Mayweather-Ortiz: Payout Perspective
September 21, 2011
Welcome to a special edition of Payout Perspective as we take a look back at Saturday’s fight at the MGM Grand in Las Vegas featuring Floyd Mayweather taking on Victor Ortiz.
Mayweather wins via controversial TKO
“Protect yourself at all times.” Oftentimes glossed over in instructions for MMA and boxing, Mayweather used this rule as support for his one-two combination to end the fight with Victor Ortiz. After a couple days, the consensus is that Ortiz was culpable for the outcome as much (if not more) than Mayweather and referee Joe Cortes.
All parties are at fault to a certain extent. Cortes is at fault for losing his ring. Dana White succinctly explained the issue in a couple tweets stating it was the ref’s fault. Ortiz forgot the “protect yourself at all times” rule in his daze to apologize. Mayweather took advantage of the rule. But still, he feigned a hug and then punched Ortiz. Of the three, Mayweather is the least culpable for the ending. Certainly Mayweather could have foreshadowed his attack by perhaps pushing Ortiz back and then attacking. But the two punch combo looked WWE-like if you couple Cortes head looking the other way.
Merchant vs. Mayweather
After the fight, Larry Merchant and Floyd Mayweather had another run-in which ended in Merchant putting himself over by stating that if he was 50 years younger he would fight him. This was preceded by Mayweather telling Merchant what some people have had on their minds for years: that Merchant should be fired. Honestly, it was entertaining but not professional. The interview itself was not coherent and Merchant asked leading questions when it was not necessary. It was merely to evoke a response from Mayweather. For Mayweather, he seemed to have a shorter fuse with Merchant (as the two have a history of not getting along) than usual.
“Star Power”/HBO’s 24-7 Promotion
The fight theme, “Star Power” really made no sense as Mayweather was the only star on the card. You could argue that Erik Morales and Canelo Alvarez are stars but that would be stretch. Morales is past his prime and Alvarez is a boxer that one day may be a star. Both had good wins but Mayweather was the star of the night.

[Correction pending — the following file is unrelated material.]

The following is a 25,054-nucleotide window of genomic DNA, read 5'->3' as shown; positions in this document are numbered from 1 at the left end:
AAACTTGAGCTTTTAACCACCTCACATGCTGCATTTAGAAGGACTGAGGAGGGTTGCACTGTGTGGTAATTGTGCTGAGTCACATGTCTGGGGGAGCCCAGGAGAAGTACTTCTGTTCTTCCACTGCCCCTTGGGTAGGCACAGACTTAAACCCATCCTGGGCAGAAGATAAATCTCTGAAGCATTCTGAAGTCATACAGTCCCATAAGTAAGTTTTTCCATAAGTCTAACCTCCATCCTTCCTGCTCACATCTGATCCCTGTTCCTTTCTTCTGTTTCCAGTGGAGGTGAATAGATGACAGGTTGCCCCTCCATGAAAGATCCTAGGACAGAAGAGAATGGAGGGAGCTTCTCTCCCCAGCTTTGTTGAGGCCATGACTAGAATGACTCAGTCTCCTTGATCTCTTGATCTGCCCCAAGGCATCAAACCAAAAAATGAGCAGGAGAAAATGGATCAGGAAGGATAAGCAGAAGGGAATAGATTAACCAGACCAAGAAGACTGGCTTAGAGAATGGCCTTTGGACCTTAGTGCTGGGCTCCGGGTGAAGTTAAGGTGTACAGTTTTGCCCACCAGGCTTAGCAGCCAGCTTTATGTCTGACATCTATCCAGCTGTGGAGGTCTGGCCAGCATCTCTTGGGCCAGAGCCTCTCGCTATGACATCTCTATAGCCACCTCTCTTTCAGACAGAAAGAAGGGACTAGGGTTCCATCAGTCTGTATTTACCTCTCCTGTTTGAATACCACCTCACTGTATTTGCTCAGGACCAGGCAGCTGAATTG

This was the first time that Time Warner utilized its media muscle by including HBO’s 24/7 on CNN as well as having Victor Ortiz and Oscar de la Hoya on “Piers Morgan Tonight.” The fight was promoted throughout the Time Warner networks and online. In addition, Floyd Mayweather made a guest appearance on TBS’ Conan.
The HBO 24/7 series was made for Floyd Mayweather. Nothing against Manny Pacquiao, but Mayweather understands the drama as exemplified by the first episode confrontation with his father. The Victor Ortiz story helped keep interest in the series and its a shame that Ortiz’ antics erased the good PR he had from the show.
One of the things that is used time and again to promote these big fights is the face off between the two. This time it was HBO airing Mayweather and Ortiz talking with Max Kellerman as the moderator. Its hard to watch and I’d be interested to hear what others think of this format. Does it sell a fight?
-DeWalt Tools, AT&T and Tecate were on the ring mat in Las Vegas.
-Notably, Erik Morales was sponsored by Under Armour.
-Tecate jumped on board in promoting the fight including a focus in the Southern California region. The promotion included a heavy investment of $800,000 in marketing and promotion of the event which included the event at the Staples Center. This was a calculated promotion that
Payouts, PPV and Tickets
-The NY Times had a report on the payout structure Floyd Mayweather had in place for the fight which estimates that he would receive close to $40 million. In comparison, Mayweather Productions would pay Victor Ortiz $2.5 million. The Mayweather deal is interesting when looking at the risk-reward. While Mayweather used his own money for marketing the event, he’s receiving a healthy portion of the profits.
-Kevin Iole of Yahoo! Sports tweeted that initial reports of the PPV buys was 1.3-1.4 million which is below the initial hope of breaking the boxing PPV record of 2.4 million set by Mayweather-De La Hoya.
-While there was a push for the PPV, the MGM Grand was giving away tickets during fight week as the actual attendance was nowhere near a sellout. In comparison, Pacquiao-Marquez is a virtual sellout according to a tweet from ESPN’s Dan Rafael who spoke with Top Rank’s Todd DuBoef.
Odds and ends
-The price for the PPV rose $5 to $69.99. Its likely to be the same price point for Pacquiao-Marquez III. How much higher will it go for a Mayweather-Pacquiao fight?
-Mario Solis did an admirable job of interviewing and translating at the same time when he interviewed Gomez and Alvarez post-fight.
-Best quote of the HBO 24/7 occurred in the first 10 minutes of the first episode. Regarding Mayweather going into his training camp, “…any impact the hiatus (15 months) will have on his skills will soon be determined, the swagger meanwhile remains untouched.”
-50 Cent, Ray J and Mr. Chop (from the reality series “King of Cars”) made cameos in the 24/7 series as friends of Mayweather.